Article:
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The original item was published from 11/7/2022 3:40:18 PM to 11/22/2022 12:00:01 AM.

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Health News

Posted on: November 7, 2022

[ARCHIVED] It's a Win/Win/Win!

Win Win Win with the Big 3 campaign drawing Norwalk 2022 Picture1

The Norwalk Health Department’s Immunization Action Plan (IAP) Program ran another successful campaign to promote three important vaccinations to young people in the Norwalk area. As part of the “Win/Win/Win with the BIG 3” initiative, IAP staff encouraged health care providers to discuss three highly recommended vaccinations with their teenage and pre-teen clients: the anti-cancer human papillomavirus (HPV) vaccine and two vaccines to prevent meningitis: Meningococcal ACWY and Meningococcal B. Patients who talked to their health care providers in Norwalk, Westport, and Wilton about any of these three vaccines and/or received a dose could enter a drawing to win an iPad, and the offices that submitted the most entries won a free lunch for their staff. The campaign was a Win/Win/Win: win immunity for children and the community, win an iPad, and win lunch for health staff. This year, an 11-year-old Norwalk resident won the iPad after speaking with her health care provider about the HPV and meningitis vaccines. Norwalk Community Health Center in Norwalk and Village Pediatrics in Westport won lunch for their staff members.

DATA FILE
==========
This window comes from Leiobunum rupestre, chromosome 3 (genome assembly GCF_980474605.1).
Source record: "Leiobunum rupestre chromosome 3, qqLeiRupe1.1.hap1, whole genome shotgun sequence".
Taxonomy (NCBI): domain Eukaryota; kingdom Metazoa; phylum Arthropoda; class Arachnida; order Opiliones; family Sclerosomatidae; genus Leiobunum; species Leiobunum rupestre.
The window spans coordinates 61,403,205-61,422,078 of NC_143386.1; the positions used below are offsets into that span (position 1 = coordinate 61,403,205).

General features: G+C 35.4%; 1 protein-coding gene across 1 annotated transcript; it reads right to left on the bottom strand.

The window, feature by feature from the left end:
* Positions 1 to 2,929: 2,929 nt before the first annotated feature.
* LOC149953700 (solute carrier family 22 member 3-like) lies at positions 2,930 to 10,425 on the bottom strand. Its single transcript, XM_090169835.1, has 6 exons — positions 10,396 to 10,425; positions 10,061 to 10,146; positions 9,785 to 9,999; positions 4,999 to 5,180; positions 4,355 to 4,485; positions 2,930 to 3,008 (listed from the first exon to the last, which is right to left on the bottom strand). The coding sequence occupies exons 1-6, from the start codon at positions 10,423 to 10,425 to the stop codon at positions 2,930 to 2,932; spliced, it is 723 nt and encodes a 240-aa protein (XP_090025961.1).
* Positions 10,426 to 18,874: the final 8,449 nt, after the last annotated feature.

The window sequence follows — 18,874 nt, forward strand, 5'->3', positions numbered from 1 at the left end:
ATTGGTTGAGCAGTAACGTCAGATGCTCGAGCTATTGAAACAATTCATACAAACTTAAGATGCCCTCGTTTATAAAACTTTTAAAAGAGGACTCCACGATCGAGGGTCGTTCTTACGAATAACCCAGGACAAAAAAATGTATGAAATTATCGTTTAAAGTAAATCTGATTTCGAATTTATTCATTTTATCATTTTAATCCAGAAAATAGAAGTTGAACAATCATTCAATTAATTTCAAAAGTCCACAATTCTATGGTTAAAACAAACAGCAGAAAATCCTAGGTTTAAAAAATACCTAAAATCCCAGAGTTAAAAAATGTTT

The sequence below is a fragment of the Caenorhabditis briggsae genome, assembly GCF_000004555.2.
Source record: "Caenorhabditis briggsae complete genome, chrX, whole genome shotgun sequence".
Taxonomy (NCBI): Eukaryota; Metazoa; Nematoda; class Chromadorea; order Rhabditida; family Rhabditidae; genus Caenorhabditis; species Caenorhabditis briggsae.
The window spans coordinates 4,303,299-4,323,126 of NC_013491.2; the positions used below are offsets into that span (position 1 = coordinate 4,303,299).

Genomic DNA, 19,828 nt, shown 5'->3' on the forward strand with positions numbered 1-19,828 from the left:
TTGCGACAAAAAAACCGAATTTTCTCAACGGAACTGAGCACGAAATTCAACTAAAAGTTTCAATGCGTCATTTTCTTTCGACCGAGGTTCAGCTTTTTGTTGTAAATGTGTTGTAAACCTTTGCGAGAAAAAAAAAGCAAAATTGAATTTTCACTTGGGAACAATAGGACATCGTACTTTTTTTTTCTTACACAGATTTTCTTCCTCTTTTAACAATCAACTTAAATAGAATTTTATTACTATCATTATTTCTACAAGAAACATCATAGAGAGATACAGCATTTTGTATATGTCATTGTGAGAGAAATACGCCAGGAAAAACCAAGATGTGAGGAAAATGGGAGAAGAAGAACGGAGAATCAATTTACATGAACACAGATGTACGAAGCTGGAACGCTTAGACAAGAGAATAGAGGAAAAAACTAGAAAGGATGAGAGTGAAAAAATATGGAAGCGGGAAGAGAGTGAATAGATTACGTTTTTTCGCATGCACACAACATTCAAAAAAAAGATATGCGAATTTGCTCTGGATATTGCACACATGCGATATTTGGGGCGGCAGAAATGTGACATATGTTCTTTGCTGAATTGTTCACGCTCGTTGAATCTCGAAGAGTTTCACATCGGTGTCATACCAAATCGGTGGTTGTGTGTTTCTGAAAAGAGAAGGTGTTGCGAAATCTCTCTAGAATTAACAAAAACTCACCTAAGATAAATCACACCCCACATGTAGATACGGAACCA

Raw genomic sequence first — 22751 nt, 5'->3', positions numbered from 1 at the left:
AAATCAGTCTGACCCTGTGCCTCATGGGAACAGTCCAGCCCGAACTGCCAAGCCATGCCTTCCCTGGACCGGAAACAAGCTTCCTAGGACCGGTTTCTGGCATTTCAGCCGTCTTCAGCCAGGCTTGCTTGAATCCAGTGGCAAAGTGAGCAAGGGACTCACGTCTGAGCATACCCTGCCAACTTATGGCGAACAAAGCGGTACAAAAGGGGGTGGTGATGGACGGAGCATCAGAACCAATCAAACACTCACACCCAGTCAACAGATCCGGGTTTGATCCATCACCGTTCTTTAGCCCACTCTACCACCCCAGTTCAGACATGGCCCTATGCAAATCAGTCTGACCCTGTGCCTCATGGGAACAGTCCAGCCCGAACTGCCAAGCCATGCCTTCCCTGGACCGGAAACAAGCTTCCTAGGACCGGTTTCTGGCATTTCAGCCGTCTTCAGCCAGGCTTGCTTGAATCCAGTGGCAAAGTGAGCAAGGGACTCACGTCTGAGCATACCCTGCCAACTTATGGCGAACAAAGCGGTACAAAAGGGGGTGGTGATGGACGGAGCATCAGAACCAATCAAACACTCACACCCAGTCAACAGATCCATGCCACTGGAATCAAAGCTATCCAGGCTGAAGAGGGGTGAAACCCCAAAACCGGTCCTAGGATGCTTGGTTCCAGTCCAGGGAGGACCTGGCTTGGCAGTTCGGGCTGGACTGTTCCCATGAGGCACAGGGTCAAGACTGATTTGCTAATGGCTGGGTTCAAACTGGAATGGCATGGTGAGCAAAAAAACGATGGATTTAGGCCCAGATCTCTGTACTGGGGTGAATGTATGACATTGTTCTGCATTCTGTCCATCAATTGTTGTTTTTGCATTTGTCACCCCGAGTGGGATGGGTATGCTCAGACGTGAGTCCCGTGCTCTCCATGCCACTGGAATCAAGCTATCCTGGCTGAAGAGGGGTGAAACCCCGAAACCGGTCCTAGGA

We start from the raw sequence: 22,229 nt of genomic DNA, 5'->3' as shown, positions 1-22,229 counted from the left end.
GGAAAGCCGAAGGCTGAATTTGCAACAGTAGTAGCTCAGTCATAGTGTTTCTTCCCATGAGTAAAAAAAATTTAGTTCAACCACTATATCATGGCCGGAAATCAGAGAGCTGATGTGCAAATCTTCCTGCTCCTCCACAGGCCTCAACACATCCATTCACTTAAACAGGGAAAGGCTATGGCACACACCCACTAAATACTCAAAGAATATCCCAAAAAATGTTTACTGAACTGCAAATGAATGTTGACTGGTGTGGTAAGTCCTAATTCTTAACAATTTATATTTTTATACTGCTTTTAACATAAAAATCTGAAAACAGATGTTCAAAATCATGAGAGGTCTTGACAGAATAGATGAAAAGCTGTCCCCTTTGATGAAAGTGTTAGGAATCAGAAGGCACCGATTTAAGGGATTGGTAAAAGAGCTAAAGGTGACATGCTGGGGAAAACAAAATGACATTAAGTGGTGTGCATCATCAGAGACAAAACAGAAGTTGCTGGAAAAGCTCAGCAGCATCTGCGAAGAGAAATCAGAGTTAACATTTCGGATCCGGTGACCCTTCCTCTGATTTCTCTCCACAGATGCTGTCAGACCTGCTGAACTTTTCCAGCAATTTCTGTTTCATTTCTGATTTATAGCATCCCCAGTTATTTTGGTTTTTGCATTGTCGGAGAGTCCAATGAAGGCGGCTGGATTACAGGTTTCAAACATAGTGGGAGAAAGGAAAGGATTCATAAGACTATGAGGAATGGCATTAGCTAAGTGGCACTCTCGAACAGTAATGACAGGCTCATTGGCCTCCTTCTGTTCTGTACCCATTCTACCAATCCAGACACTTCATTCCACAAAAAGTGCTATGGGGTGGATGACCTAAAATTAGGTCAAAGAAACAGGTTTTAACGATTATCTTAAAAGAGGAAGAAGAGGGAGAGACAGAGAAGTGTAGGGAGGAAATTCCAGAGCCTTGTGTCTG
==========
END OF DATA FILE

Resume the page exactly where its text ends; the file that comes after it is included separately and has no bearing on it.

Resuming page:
This year, the Health Department received over 465 raffle entries, which means that over 465 pre-teens and teens talked to their health care providers about the importance of being vaccinated against HPV and meningococcal disease or received the vaccines themselves. HPV is the most common sexually transmitted infection in the United States, causing approximately 35,000 cases of cancer each year. It is the primary cause of cervical cancer and contributes to many types of cancer in both men and women. Meningococcal disease is rare but can be deadly. About 1 to 2 out of every 10 people who get meningococcal disease will die from the infection.

“These three vaccines offer protection from serious illnesses that can lead to cancers, long-term disabilities and even death” explained Pam Bates, BSN, RN, Norwalk IAP Program Coordinator. “It is very important for pre-teens and teens to discuss these vaccines with their health care providers and receive them at the recommended ages for the best protection.” 

The Health Department’s IAP Program works with families, health care providers, and the community to ensure that area children and adults receive age-appropriate vaccines. For more information about the Health Department’s services for those seeking vaccines, visit

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